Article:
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I understood your problem as: You have two sequences of points in a 2D plane. The true curves can be approximated by straight lines between consecutive points of the sequences. You want to know how often and where the two curves intersect (not only come into contact but really cross each other) (polygon intersection). A potential solution is: You look ...


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MAP simply returns a posterior mode, while the NormalApproximation uses a quadratic Taylor series approximation to the posterior, and so can return both the expected value and the covariance matrix. Of course, it uses a normal distribution to approximate the posterior, which may not be appropriate.


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The inverse link function is just f(x) = 1/x. If you create a family object with the command fam <- quasi(link = "inverse") the link function is set to the inverse function: fam$linkfun # function (mu) # 1/mu # <environment: namespace:stats> By default, the link function for quasi is "identity", i.e., f(x) = x. The details of quasi can be ...


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You might also consider using clistats. It is a highly configurable command line interface tool to compute statistics for a stream of delimited input numbers. I/O options Input data can be from a file, standard input, or a pipe Output can be written to a file, standard output, or a pipe Output uses headers that start with "#" to enable piping to gnuplot ...


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There is no single best approach to this problem. But outlined below is an approach which will work. The generalized non-parametric approach: Go through the algorithm for creating 'Constrained cubic splines' These are splines with a 'no overshoot/undershoot guarantee' with a very small sacrifice of smoothness You do not need to create the full splines, ...


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Define a new column, zGroup to group by. (The data in this example is a little different than yours) #create some data dt<-data.table(x=rep(c(1,2),each=4), y=rep(c(1,2),each=2,times=2), z=rep(c(1,2,3,4),times=2),t=1:8) #add a zGroup column dt[0<z & z<=2, zGroup:=1] dt[2<z & z<=3, zGroup:=2] dt[3<z ...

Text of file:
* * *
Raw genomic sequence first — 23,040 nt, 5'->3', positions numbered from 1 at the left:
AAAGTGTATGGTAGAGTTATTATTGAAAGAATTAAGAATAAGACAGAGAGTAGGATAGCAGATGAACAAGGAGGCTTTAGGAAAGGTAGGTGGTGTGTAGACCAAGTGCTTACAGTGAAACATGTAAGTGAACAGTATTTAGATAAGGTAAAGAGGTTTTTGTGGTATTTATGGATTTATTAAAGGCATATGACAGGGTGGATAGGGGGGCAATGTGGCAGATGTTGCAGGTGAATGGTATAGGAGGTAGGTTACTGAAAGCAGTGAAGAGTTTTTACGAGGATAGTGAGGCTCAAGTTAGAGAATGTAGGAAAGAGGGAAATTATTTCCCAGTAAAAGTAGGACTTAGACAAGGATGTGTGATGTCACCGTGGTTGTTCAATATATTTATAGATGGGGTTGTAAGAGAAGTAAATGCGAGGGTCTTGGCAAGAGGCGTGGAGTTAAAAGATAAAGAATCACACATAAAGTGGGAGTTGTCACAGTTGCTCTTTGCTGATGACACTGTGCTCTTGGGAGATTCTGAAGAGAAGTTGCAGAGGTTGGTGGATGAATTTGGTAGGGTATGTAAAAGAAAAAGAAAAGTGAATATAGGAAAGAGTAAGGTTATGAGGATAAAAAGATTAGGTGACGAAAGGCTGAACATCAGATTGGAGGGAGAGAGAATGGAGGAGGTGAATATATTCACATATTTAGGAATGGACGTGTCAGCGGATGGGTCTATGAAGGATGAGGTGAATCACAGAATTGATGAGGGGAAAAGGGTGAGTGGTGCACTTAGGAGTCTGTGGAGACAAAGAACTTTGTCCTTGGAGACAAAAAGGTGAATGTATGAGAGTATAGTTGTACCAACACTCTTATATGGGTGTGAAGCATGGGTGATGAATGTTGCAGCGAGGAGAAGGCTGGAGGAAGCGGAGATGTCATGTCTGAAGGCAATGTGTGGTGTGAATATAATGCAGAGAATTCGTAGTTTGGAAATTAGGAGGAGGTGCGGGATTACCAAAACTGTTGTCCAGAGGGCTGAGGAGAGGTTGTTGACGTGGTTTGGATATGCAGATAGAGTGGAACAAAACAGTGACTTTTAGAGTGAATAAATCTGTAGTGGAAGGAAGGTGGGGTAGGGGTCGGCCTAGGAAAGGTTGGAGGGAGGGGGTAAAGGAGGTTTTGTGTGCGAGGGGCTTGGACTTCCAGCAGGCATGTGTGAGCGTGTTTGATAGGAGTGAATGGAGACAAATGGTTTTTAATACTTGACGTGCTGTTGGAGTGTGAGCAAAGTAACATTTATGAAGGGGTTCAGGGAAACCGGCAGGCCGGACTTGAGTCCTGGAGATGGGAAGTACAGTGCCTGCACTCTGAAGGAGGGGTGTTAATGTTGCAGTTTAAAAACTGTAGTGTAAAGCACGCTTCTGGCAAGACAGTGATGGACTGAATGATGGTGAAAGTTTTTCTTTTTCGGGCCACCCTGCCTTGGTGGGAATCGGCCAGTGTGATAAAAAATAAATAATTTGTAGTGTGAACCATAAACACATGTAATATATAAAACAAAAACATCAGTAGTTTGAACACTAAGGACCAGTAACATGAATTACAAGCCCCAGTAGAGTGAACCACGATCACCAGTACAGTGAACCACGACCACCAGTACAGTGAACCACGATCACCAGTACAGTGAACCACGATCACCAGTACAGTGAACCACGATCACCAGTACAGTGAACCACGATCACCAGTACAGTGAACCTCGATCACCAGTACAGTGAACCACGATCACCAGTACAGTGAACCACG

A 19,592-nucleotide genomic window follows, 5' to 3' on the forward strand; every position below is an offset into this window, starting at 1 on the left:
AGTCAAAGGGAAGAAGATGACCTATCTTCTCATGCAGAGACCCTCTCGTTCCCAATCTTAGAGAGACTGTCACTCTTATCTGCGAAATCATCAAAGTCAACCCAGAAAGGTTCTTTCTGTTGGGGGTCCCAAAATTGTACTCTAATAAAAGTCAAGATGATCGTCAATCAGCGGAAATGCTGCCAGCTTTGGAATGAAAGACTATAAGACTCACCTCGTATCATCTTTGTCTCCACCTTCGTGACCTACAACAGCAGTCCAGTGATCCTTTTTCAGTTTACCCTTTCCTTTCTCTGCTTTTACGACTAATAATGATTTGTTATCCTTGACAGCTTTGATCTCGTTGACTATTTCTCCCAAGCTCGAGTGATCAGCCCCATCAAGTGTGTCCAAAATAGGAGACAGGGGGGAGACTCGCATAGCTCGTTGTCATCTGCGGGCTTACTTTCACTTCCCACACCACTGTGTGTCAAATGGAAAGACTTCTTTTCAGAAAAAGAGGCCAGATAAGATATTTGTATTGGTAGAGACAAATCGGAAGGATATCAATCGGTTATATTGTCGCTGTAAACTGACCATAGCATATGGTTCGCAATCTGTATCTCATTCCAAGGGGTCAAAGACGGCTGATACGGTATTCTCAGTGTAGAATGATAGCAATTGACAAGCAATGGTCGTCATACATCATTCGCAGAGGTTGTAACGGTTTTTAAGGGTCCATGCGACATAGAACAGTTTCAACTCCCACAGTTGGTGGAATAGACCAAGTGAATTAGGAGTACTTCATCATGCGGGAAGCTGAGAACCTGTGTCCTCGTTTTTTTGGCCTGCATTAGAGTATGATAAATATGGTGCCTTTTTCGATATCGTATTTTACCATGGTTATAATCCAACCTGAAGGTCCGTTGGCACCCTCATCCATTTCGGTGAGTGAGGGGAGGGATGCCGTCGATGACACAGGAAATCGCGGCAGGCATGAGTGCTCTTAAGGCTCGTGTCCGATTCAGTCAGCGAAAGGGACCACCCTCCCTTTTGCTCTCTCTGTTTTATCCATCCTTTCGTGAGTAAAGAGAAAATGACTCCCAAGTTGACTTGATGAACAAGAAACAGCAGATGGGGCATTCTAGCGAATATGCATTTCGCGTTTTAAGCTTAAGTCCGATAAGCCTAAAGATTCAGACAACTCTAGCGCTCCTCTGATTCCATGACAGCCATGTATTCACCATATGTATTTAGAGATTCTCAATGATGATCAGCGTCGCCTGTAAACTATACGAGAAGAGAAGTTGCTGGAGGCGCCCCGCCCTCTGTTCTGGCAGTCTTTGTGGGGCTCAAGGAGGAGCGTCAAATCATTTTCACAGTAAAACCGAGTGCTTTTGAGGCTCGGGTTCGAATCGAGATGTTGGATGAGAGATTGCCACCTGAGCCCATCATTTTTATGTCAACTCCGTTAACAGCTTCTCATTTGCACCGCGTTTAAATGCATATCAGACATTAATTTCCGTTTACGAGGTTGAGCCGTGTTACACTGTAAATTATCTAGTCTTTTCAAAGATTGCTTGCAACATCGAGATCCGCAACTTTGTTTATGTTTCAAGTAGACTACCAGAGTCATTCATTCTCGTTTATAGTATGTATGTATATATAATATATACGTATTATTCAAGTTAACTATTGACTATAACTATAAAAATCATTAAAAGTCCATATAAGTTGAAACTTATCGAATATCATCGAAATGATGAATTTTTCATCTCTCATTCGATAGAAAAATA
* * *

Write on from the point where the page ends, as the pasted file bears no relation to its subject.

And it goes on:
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The RRD data type COUNTER will convert the input data into a rate, by taking the difference between this sample and the last sample, and dividing by the time interval (note that data normalisation also takes place and this is dependent on the Interval setting of the RRD) Thus, updating with a constantly increasing count will result in a rate-of-change value ...


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Tuning is an adaptive procedure for optimizing the variance of the proposal distribution with the Metropolis sampler. You definitely want to tune. I don't change my tuning interval at all, but there are scenarios where it might help, I suppose.


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you can try this instead [m,n] = size(X); estimated_mean = sum(X)/m; tmp=zeros(m,n); for i=1:n tmp(:,i)= ((X(:,i) - estimated_mean(i))); end covar = (tmp.'*tmp)/m;


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The Statistics toolbox includes many probability distributions for you to choose from, both parametric and non-parametric distributions. For each it provides functions for PDF, CDF, fitting, random number generation, etc.. I suggest you start with the "Distribution Fitting app": dfittool. EDIT: In addition, MuPAD has support for a number of ...


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Adding to the OP's solution (e.g.: that the best option was fortran code, and nothing else identified came close), one way to get to a pure java library is with the the f2j compiler (fortran to java) http://icl.cs.utk.edu/f2j I've found the code it generates it be quite workable (e.g. such as this minpack library: ...



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